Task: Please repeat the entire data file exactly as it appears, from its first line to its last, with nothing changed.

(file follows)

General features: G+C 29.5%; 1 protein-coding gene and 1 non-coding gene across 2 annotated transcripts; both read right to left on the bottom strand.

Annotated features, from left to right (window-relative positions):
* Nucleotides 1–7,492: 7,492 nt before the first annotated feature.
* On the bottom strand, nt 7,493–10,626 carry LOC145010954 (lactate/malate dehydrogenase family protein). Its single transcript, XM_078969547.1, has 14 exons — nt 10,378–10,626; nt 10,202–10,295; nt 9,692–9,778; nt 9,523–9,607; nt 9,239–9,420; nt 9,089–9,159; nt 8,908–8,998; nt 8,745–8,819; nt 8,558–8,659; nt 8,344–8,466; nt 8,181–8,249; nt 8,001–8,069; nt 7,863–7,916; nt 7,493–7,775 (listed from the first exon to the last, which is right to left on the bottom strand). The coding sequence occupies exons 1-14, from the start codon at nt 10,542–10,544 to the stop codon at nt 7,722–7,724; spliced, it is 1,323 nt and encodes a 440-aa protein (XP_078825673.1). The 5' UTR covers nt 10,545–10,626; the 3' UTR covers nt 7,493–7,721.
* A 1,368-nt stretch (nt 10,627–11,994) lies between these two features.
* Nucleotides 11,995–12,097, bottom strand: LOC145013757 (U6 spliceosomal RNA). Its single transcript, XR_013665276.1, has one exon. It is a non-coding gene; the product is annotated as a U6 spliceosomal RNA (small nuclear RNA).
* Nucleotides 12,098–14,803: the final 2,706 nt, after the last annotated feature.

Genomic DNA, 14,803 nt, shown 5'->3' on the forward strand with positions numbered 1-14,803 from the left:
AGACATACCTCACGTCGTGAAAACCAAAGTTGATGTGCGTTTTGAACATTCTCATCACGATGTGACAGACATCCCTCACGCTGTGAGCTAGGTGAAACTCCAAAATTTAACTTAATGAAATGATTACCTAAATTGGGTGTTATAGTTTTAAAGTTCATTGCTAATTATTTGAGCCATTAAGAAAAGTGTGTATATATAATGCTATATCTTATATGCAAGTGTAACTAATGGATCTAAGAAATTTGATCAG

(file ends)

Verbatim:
General features: G+C 29.5%; 1 protein-coding gene and 1 non-coding gene across 2 annotated transcripts; both read right to left on the bottom strand.

Annotated features, from left to right (window-relative positions):
* Nucleotides 1–7,492: 7,492 nt before the first annotated feature.
* On the bottom strand, nt 7,493–10,626 carry LOC145010954 (lactate/malate dehydrogenase family protein). Its single transcript, XM_078969547.1, has 14 exons — nt 10,378–10,626; nt 10,202–10,295; nt 9,692–9,778; nt 9,523–9,607; nt 9,239–9,420; nt 9,089–9,159; nt 8,908–8,998; nt 8,745–8,819; nt 8,558–8,659; nt 8,344–8,466; nt 8,181–8,249; nt 8,001–8,069; nt 7,863–7,916; nt 7,493–7,775 (listed from the first exon to the last, which is right to left on the bottom strand). The coding sequence occupies exons 1-14, from the start codon at nt 10,542–10,544 to the stop codon at nt 7,722–7,724; spliced, it is 1,323 nt and encodes a 440-aa protein (XP_078825673.1). The 5' UTR covers nt 10,545–10,626; the 3' UTR covers nt 7,493–7,721.
* A 1,368-nt stretch (nt 10,627–11,994) lies between these two features.
* Nucleotides 11,995–12,097, bottom strand: LOC145013757 (U6 spliceosomal RNA). Its single transcript, XR_013665276.1, has one exon. It is a non-coding gene; the product is annotated as a U6 spliceosomal RNA (small nuclear RNA).
* Nucleotides 12,098–14,803: the final 2,706 nt, after the last annotated feature.

Genomic DNA, 14,803 nt, shown 5'->3' on the forward strand with positions numbered 1-14,803 from the left:
AGACATACCTCACGTCGTGAAAACCAAAGTTGATGTGCGTTTTGAACATTCTCATCACGATGTGACAGACATCCCTCACGCTGTGAGCTAGGTGAAACTCCAAAATTTAACTTAATGAAATGATTACCTAAATTGGGTGTTATAGTTTTAAAGTTCATTGCTAATTATTTGAGCCATTAAGAAAAGTGTGTATATATAATGCTATATCTTATATGCAAGTGTAACTAATGGATCTAAGAAATTTGATCAG